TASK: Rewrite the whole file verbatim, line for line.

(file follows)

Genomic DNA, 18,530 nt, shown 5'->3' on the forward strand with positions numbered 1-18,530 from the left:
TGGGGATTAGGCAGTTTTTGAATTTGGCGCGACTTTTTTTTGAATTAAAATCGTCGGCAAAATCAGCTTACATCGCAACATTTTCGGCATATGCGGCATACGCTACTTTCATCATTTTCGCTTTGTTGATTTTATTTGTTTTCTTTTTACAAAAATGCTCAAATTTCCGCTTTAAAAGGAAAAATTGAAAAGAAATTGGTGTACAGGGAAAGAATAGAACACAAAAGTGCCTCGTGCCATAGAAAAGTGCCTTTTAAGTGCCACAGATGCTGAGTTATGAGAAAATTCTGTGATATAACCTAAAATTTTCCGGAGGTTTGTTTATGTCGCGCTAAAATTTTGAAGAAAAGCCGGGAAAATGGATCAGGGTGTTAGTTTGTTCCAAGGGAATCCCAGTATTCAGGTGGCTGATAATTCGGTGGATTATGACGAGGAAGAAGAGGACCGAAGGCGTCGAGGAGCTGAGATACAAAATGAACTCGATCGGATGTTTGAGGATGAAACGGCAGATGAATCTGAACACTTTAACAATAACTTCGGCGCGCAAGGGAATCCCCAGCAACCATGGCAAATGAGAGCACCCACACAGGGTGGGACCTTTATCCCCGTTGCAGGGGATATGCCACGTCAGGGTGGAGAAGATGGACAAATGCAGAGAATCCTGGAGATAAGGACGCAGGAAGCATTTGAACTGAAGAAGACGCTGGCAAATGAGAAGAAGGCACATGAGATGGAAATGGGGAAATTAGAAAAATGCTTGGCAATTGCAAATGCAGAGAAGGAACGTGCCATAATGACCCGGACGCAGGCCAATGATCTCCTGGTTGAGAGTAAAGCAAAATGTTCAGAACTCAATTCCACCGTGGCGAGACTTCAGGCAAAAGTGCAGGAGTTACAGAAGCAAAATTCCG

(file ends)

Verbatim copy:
Genomic DNA, 18,530 nt, shown 5'->3' on the forward strand with positions numbered 1-18,530 from the left:
TGGGGATTAGGCAGTTTTTGAATTTGGCGCGACTTTTTTTTGAATTAAAATCGTCGGCAAAATCAGCTTACATCGCAACATTTTCGGCATATGCGGCATACGCTACTTTCATCATTTTCGCTTTGTTGATTTTATTTGTTTTCTTTTTACAAAAATGCTCAAATTTCCGCTTTAAAAGGAAAAATTGAAAAGAAATTGGTGTACAGGGAAAGAATAGAACACAAAAGTGCCTCGTGCCATAGAAAAGTGCCTTTTAAGTGCCACAGATGCTGAGTTATGAGAAAATTCTGTGATATAACCTAAAATTTTCCGGAGGTTTGTTTATGTCGCGCTAAAATTTTGAAGAAAAGCCGGGAAAATGGATCAGGGTGTTAGTTTGTTCCAAGGGAATCCCAGTATTCAGGTGGCTGATAATTCGGTGGATTATGACGAGGAAGAAGAGGACCGAAGGCGTCGAGGAGCTGAGATACAAAATGAACTCGATCGGATGTTTGAGGATGAAACGGCAGATGAATCTGAACACTTTAACAATAACTTCGGCGCGCAAGGGAATCCCCAGCAACCATGGCAAATGAGAGCACCCACACAGGGTGGGACCTTTATCCCCGTTGCAGGGGATATGCCACGTCAGGGTGGAGAAGATGGACAAATGCAGAGAATCCTGGAGATAAGGACGCAGGAAGCATTTGAACTGAAGAAGACGCTGGCAAATGAGAAGAAGGCACATGAGATGGAAATGGGGAAATTAGAAAAATGCTTGGCAATTGCAAATGCAGAGAAGGAACGTGCCATAATGACCCGGACGCAGGCCAATGATCTCCTGGTTGAGAGTAAAGCAAAATGTTCAGAACTCAATTCCACCGTGGCGAGACTTCAGGCAAAAGTGCAGGAGTTACAGAAGCAAAATTCCG